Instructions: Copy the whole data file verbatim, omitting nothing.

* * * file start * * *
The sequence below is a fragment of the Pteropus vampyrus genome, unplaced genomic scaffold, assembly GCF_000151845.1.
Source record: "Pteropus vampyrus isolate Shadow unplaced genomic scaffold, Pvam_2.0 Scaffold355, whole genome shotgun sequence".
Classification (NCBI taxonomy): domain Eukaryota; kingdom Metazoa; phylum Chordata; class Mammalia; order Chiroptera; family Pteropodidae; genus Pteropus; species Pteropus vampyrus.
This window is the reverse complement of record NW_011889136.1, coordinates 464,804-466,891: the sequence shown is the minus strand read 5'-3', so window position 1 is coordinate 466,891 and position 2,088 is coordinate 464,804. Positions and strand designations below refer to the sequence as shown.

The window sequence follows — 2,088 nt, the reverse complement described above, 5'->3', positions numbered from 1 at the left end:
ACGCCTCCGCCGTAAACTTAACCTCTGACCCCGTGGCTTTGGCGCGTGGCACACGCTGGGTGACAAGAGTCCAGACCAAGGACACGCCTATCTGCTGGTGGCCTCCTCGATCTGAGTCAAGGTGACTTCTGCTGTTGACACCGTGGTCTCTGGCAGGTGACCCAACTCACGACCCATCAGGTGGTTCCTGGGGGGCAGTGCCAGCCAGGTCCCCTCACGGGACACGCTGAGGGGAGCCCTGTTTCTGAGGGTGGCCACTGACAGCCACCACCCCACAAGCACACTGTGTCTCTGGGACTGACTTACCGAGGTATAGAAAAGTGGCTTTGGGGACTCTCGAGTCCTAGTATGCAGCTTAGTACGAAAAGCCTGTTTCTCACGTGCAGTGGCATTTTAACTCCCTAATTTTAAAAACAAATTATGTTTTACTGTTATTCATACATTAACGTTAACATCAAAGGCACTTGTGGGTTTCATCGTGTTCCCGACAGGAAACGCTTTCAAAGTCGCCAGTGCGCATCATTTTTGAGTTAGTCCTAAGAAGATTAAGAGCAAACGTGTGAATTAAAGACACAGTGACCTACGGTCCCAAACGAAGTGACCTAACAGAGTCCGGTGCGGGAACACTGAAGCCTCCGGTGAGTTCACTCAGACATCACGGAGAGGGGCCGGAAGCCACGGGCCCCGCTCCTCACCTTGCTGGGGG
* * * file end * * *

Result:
The sequence below is a fragment of the Pteropus vampyrus genome, unplaced genomic scaffold, assembly GCF_000151845.1.
Source record: "Pteropus vampyrus isolate Shadow unplaced genomic scaffold, Pvam_2.0 Scaffold355, whole genome shotgun sequence".
Classification (NCBI taxonomy): domain Eukaryota; kingdom Metazoa; phylum Chordata; class Mammalia; order Chiroptera; family Pteropodidae; genus Pteropus; species Pteropus vampyrus.
This window is the reverse complement of record NW_011889136.1, coordinates 464,804-466,891: the sequence shown is the minus strand read 5'-3', so window position 1 is coordinate 466,891 and position 2,088 is coordinate 464,804. Positions and strand designations below refer to the sequence as shown.

The window sequence follows — 2,088 nt, the reverse complement described above, 5'->3', positions numbered from 1 at the left end:
ACGCCTCCGCCGTAAACTTAACCTCTGACCCCGTGGCTTTGGCGCGTGGCACACGCTGGGTGACAAGAGTCCAGACCAAGGACACGCCTATCTGCTGGTGGCCTCCTCGATCTGAGTCAAGGTGACTTCTGCTGTTGACACCGTGGTCTCTGGCAGGTGACCCAACTCACGACCCATCAGGTGGTTCCTGGGGGGCAGTGCCAGCCAGGTCCCCTCACGGGACACGCTGAGGGGAGCCCTGTTTCTGAGGGTGGCCACTGACAGCCACCACCCCACAAGCACACTGTGTCTCTGGGACTGACTTACCGAGGTATAGAAAAGTGGCTTTGGGGACTCTCGAGTCCTAGTATGCAGCTTAGTACGAAAAGCCTGTTTCTCACGTGCAGTGGCATTTTAACTCCCTAATTTTAAAAACAAATTATGTTTTACTGTTATTCATACATTAACGTTAACATCAAAGGCACTTGTGGGTTTCATCGTGTTCCCGACAGGAAACGCTTTCAAAGTCGCCAGTGCGCATCATTTTTGAGTTAGTCCTAAGAAGATTAAGAGCAAACGTGTGAATTAAAGACACAGTGACCTACGGTCCCAAACGAAGTGACCTAACAGAGTCCGGTGCGGGAACACTGAAGCCTCCGGTGAGTTCACTCAGACATCACGGAGAGGGGCCGGAAGCCACGGGCCCCGCTCCTCACCTTGCTGGGGG